Keep stock thieves away

Stock theft and predation is widespread in the livestock industry and losses could be higher than we think.

Keep stock thieves away
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Stock theft is the rural equivalent of vehicle theft and hijacking in cities, with one major difference – livestock can’t be insured.
Officially, stock theft losses amount to about R600 million a year, which is about half the value of the loss to predation. Predators are estimated to account for about 6 000 animals a day, annually, while stock thieves take up to 1 million cattle, sheep and goats a year.

The stock theft problem is under-estimated and many cases of stock theft go unreported, especially in the communal farming areas. This means that figures could be higher than police statistics suggest. Losses caused by stock theft and predation have forced farmers in many areas to abandon small stock farming and switch to cattle or game. Thieves can herd cattle, but they cannot be as easily loaded as sheep. Game, of course, can’t be caught or herded, but can be poached.

Economic impact
Dr Michiel Scholtz of the ARC Animal Production Institute has studied stock theft and its impact on resource-poor farmers. He says it’s often more serious than for commercial farmers. They own fewer animals and often don’t have the money to replace them. On the other hand, the loss of a hundred head of stock at a time can leave commercial farmers feeling equally powerless and dejected.

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Dr Scholtz says the national sheep flock currently stands at about 25 million, with 22 million sheep on private land and 3 million on communal land. This is after figures dropped by about 3 million over a 10-year period, mainly due to stock theft and animal predation.

Up to you
It is difficult for police to catch and convict a professional stock thief. Stock thieves know the lay of the land and the movements of farmers and their staff. They can operate strategically, minimising the danger of being caught. Police stock theft units are hopelessly under-staffed and don’t always get the necessary co-operation from local police stations. Despite difficult conditions they put in long hours and work courageously against daunting odds.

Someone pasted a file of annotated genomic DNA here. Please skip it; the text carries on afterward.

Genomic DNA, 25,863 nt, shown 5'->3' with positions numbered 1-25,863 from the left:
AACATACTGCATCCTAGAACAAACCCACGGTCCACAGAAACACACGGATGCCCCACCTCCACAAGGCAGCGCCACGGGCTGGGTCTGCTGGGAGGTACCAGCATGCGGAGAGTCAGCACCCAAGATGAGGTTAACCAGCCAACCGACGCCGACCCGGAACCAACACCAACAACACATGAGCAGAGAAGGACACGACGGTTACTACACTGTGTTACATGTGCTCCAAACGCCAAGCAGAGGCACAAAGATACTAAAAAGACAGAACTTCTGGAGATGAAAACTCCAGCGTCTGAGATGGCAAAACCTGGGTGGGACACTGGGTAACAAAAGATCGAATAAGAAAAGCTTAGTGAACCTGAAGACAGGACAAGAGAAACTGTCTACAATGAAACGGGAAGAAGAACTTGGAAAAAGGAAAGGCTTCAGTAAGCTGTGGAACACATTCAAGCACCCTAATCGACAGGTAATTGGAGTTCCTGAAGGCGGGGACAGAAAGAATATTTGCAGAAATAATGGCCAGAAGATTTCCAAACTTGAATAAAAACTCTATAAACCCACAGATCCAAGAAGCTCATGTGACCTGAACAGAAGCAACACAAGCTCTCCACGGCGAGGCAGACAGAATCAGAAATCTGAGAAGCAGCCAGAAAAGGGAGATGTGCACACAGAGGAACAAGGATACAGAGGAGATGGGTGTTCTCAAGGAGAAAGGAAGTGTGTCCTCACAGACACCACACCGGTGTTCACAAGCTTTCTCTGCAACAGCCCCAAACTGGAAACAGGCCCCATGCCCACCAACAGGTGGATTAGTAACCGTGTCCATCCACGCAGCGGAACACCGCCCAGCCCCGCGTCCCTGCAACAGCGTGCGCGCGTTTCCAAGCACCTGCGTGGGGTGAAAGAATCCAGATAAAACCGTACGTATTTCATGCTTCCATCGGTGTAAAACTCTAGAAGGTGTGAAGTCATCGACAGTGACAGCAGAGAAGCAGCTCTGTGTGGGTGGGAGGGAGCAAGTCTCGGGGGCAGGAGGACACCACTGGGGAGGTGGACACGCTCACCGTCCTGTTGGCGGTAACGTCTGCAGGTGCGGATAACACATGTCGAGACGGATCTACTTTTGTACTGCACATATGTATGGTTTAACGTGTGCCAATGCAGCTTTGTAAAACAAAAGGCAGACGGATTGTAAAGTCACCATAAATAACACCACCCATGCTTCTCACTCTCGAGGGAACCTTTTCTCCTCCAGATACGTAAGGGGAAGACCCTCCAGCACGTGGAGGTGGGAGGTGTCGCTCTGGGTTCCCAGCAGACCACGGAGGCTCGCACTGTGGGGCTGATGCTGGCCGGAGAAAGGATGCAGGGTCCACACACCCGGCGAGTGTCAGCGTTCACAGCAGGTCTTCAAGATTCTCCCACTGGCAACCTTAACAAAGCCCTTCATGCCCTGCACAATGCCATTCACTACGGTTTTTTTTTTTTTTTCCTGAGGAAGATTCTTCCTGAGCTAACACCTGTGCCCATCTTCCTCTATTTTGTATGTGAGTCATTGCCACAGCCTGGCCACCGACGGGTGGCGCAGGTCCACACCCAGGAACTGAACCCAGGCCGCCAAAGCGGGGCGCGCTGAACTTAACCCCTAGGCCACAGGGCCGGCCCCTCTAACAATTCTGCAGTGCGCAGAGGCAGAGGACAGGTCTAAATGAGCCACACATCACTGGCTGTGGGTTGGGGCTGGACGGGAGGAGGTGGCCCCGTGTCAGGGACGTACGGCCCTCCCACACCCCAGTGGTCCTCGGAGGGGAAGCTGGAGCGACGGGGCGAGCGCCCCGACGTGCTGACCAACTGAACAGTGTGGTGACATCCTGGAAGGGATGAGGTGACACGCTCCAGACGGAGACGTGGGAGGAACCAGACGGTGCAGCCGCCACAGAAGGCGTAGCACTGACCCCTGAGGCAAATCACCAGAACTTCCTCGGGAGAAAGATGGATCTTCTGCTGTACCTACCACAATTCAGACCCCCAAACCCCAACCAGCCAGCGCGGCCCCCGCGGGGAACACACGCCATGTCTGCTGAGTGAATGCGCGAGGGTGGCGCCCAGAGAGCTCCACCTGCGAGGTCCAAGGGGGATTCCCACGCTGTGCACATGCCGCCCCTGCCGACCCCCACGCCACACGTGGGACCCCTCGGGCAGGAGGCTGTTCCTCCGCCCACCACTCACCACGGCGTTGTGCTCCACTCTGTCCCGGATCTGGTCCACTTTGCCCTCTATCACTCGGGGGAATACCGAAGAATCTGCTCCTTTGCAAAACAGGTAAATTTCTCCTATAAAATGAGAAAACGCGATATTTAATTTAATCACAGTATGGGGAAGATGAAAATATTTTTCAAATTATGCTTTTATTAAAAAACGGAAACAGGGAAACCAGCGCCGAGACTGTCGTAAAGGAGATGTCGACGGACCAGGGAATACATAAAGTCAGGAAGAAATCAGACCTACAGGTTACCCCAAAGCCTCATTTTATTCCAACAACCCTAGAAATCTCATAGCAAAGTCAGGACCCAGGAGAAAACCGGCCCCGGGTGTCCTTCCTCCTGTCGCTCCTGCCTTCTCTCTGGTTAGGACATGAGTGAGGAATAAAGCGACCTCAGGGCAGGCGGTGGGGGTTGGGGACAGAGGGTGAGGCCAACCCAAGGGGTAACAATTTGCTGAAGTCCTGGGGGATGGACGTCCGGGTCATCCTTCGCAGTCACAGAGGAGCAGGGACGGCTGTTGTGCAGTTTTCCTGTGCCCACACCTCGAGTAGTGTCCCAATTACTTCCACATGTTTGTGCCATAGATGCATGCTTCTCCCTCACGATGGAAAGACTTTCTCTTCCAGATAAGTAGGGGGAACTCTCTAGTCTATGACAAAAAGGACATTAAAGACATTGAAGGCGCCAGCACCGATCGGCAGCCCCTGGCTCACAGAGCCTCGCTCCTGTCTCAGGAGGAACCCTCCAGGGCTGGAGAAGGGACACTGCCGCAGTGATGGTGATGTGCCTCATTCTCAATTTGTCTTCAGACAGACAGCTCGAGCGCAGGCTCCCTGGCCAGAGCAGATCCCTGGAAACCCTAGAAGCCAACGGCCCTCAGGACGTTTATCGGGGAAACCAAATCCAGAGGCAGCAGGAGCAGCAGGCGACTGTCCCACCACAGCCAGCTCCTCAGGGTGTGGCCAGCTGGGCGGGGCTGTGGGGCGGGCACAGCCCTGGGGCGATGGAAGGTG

But it is largely up to stock farmers to do what they can to control losses and outwit and out-manoeuvre thieves. Constructive partnerships with neighbours and police officers can contribute significantly to success in this battle.

What to do
If large-scale stock theft hasn’t yet taken hold in your district, you’re lucky. Plan to keep it that way. Show prospective thieves you’re vigilant. That means patrolling regularly, employing security guards, developing a reliable informer network and fostering a good relationship with the police.

Once sophisticated syndicates have infiltrated a district, emergency measures must be taken – and these cost money, effort and time. Aside from the economic cost of stock theft, farmers are forced to move animals away from veld or pasture bordering public roads or towns. If these vulnerable parts of a farm can’t be secured by means of electric fencing or guards, the only way to prevent losses is to move the animals every night.

Ask your staff to help keep potential thieves off your property. Warn them of the dangers of temptation. Often drugs or alcohol are offered in return for fresh meat. Make sure your staff know that accepting these bribes is short-sighted. Even if they’re not caught, severe stock losses could cause them to lose their jobs. That’s a heavy price to pay.

It is a serious challenge for farmers to farm during the day and to police their flocks at night. If a reservist police force is active in your district, there are definite benefits to roadblocks which effectively control crime. Sometimes this work can be dangerous with farmers intimidated and threatened, preventing them from helping the stock theft unit.

It costs the state millions to investigate and follow up stock theft. Money is lost on every stolen animal that’s not formally marketed. The farmer suffers production losses and the community suffers job losses. Finally – until affordable genetic and electronic identification systems are available – tattoo or brand your animals according to the law and count them as regularly as you can.

Contact the police’s national Stock Theft Unit on 012 393 1196 or email [email protected]